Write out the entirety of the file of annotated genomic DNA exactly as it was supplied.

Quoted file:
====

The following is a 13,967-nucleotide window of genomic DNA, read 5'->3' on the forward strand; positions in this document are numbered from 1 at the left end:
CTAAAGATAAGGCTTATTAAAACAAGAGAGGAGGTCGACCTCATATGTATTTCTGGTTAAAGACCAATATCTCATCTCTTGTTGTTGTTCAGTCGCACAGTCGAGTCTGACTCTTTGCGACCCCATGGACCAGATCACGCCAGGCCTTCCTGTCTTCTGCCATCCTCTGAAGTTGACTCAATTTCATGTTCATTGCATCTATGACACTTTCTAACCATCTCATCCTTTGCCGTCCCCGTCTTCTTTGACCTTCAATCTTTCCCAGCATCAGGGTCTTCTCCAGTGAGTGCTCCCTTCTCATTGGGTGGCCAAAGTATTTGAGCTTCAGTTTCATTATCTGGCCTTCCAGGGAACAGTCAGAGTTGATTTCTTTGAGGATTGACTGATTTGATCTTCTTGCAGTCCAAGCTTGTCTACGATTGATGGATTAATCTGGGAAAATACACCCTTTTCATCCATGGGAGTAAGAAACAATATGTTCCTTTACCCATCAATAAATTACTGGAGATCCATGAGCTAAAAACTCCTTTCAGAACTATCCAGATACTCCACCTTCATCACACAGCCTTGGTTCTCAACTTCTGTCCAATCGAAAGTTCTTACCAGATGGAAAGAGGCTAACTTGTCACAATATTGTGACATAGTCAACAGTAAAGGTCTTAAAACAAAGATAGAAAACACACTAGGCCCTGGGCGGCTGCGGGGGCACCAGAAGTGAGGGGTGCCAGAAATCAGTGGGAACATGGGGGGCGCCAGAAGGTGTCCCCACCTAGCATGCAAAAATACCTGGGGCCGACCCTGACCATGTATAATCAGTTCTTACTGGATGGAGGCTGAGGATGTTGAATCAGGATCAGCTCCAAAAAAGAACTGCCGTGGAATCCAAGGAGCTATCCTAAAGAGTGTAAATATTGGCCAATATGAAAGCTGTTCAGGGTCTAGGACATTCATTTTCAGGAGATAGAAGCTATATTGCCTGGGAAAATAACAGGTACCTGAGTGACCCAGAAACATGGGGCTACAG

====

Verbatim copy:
The following is a 13,967-nucleotide window of genomic DNA, read 5'->3' on the forward strand; positions in this document are numbered from 1 at the left end:
CTAAAGATAAGGCTTATTAAAACAAGAGAGGAGGTCGACCTCATATGTATTTCTGGTTAAAGACCAATATCTCATCTCTTGTTGTTGTTCAGTCGCACAGTCGAGTCTGACTCTTTGCGACCCCATGGACCAGATCACGCCAGGCCTTCCTGTCTTCTGCCATCCTCTGAAGTTGACTCAATTTCATGTTCATTGCATCTATGACACTTTCTAACCATCTCATCCTTTGCCGTCCCCGTCTTCTTTGACCTTCAATCTTTCCCAGCATCAGGGTCTTCTCCAGTGAGTGCTCCCTTCTCATTGGGTGGCCAAAGTATTTGAGCTTCAGTTTCATTATCTGGCCTTCCAGGGAACAGTCAGAGTTGATTTCTTTGAGGATTGACTGATTTGATCTTCTTGCAGTCCAAGCTTGTCTACGATTGATGGATTAATCTGGGAAAATACACCCTTTTCATCCATGGGAGTAAGAAACAATATGTTCCTTTACCCATCAATAAATTACTGGAGATCCATGAGCTAAAAACTCCTTTCAGAACTATCCAGATACTCCACCTTCATCACACAGCCTTGGTTCTCAACTTCTGTCCAATCGAAAGTTCTTACCAGATGGAAAGAGGCTAACTTGTCACAATATTGTGACATAGTCAACAGTAAAGGTCTTAAAACAAAGATAGAAAACACACTAGGCCCTGGGCGGCTGCGGGGGCACCAGAAGTGAGGGGTGCCAGAAATCAGTGGGAACATGGGGGGCGCCAGAAGGTGTCCCCACCTAGCATGCAAAAATACCTGGGGCCGACCCTGACCATGTATAATCAGTTCTTACTGGATGGAGGCTGAGGATGTTGAATCAGGATCAGCTCCAAAAAAGAACTGCCGTGGAATCCAAGGAGCTATCCTAAAGAGTGTAAATATTGGCCAATATGAAAGCTGTTCAGGGTCTAGGACATTCATTTTCAGGAGATAGAAGCTATATTGCCTGGGAAAATAACAGGTACCTGAGTGACCCAGAAACATGGGGCTACAG